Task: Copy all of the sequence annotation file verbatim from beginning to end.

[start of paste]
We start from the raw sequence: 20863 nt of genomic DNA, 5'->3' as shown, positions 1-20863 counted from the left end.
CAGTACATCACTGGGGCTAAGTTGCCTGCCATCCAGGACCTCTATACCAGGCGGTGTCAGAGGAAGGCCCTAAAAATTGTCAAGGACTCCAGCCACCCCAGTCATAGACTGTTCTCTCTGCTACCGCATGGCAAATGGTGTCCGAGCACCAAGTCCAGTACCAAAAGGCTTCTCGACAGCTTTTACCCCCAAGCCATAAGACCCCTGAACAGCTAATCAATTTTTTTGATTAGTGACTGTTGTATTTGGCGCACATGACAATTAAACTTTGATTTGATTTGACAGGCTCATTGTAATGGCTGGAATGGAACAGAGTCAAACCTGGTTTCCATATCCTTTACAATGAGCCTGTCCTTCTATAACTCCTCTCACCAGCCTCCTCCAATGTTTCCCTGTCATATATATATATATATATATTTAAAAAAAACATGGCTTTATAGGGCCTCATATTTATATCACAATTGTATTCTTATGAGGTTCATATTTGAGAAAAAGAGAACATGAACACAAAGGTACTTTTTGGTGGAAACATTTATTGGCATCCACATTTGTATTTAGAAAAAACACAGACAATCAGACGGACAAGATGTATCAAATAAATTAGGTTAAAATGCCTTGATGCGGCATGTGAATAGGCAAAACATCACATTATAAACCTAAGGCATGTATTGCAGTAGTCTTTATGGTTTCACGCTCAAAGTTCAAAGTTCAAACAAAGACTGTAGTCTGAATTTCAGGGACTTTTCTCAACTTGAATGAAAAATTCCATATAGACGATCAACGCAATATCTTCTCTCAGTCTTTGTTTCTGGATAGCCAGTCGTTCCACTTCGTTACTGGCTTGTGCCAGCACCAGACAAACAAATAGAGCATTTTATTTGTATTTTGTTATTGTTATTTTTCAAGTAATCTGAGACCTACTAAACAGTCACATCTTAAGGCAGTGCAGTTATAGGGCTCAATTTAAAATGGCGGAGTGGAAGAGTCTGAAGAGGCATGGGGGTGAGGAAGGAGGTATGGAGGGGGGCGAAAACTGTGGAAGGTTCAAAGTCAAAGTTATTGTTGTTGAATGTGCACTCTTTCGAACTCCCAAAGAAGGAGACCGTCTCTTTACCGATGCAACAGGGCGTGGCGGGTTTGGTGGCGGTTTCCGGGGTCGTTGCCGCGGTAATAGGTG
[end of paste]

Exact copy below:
We start from the raw sequence: 20863 nt of genomic DNA, 5'->3' as shown, positions 1-20863 counted from the left end.
CAGTACATCACTGGGGCTAAGTTGCCTGCCATCCAGGACCTCTATACCAGGCGGTGTCAGAGGAAGGCCCTAAAAATTGTCAAGGACTCCAGCCACCCCAGTCATAGACTGTTCTCTCTGCTACCGCATGGCAAATGGTGTCCGAGCACCAAGTCCAGTACCAAAAGGCTTCTCGACAGCTTTTACCCCCAAGCCATAAGACCCCTGAACAGCTAATCAATTTTTTTGATTAGTGACTGTTGTATTTGGCGCACATGACAATTAAACTTTGATTTGATTTGACAGGCTCATTGTAATGGCTGGAATGGAACAGAGTCAAACCTGGTTTCCATATCCTTTACAATGAGCCTGTCCTTCTATAACTCCTCTCACCAGCCTCCTCCAATGTTTCCCTGTCATATATATATATATATATATTTAAAAAAAACATGGCTTTATAGGGCCTCATATTTATATCACAATTGTATTCTTATGAGGTTCATATTTGAGAAAAAGAGAACATGAACACAAAGGTACTTTTTGGTGGAAACATTTATTGGCATCCACATTTGTATTTAGAAAAAACACAGACAATCAGACGGACAAGATGTATCAAATAAATTAGGTTAAAATGCCTTGATGCGGCATGTGAATAGGCAAAACATCACATTATAAACCTAAGGCATGTATTGCAGTAGTCTTTATGGTTTCACGCTCAAAGTTCAAAGTTCAAACAAAGACTGTAGTCTGAATTTCAGGGACTTTTCTCAACTTGAATGAAAAATTCCATATAGACGATCAACGCAATATCTTCTCTCAGTCTTTGTTTCTGGATAGCCAGTCGTTCCACTTCGTTACTGGCTTGTGCCAGCACCAGACAAACAAATAGAGCATTTTATTTGTATTTTGTTATTGTTATTTTTCAAGTAATCTGAGACCTACTAAACAGTCACATCTTAAGGCAGTGCAGTTATAGGGCTCAATTTAAAATGGCGGAGTGGAAGAGTCTGAAGAGGCATGGGGGTGAGGAAGGAGGTATGGAGGGGGGCGAAAACTGTGGAAGGTTCAAAGTCAAAGTTATTGTTGTTGAATGTGCACTCTTTCGAACTCCCAAAGAAGGAGACCGTCTCTTTACCGATGCAACAGGGCGTGGCGGGTTTGGTGGCGGTTTCCGGGGTCGTTGCCGCGGTAATAGGTG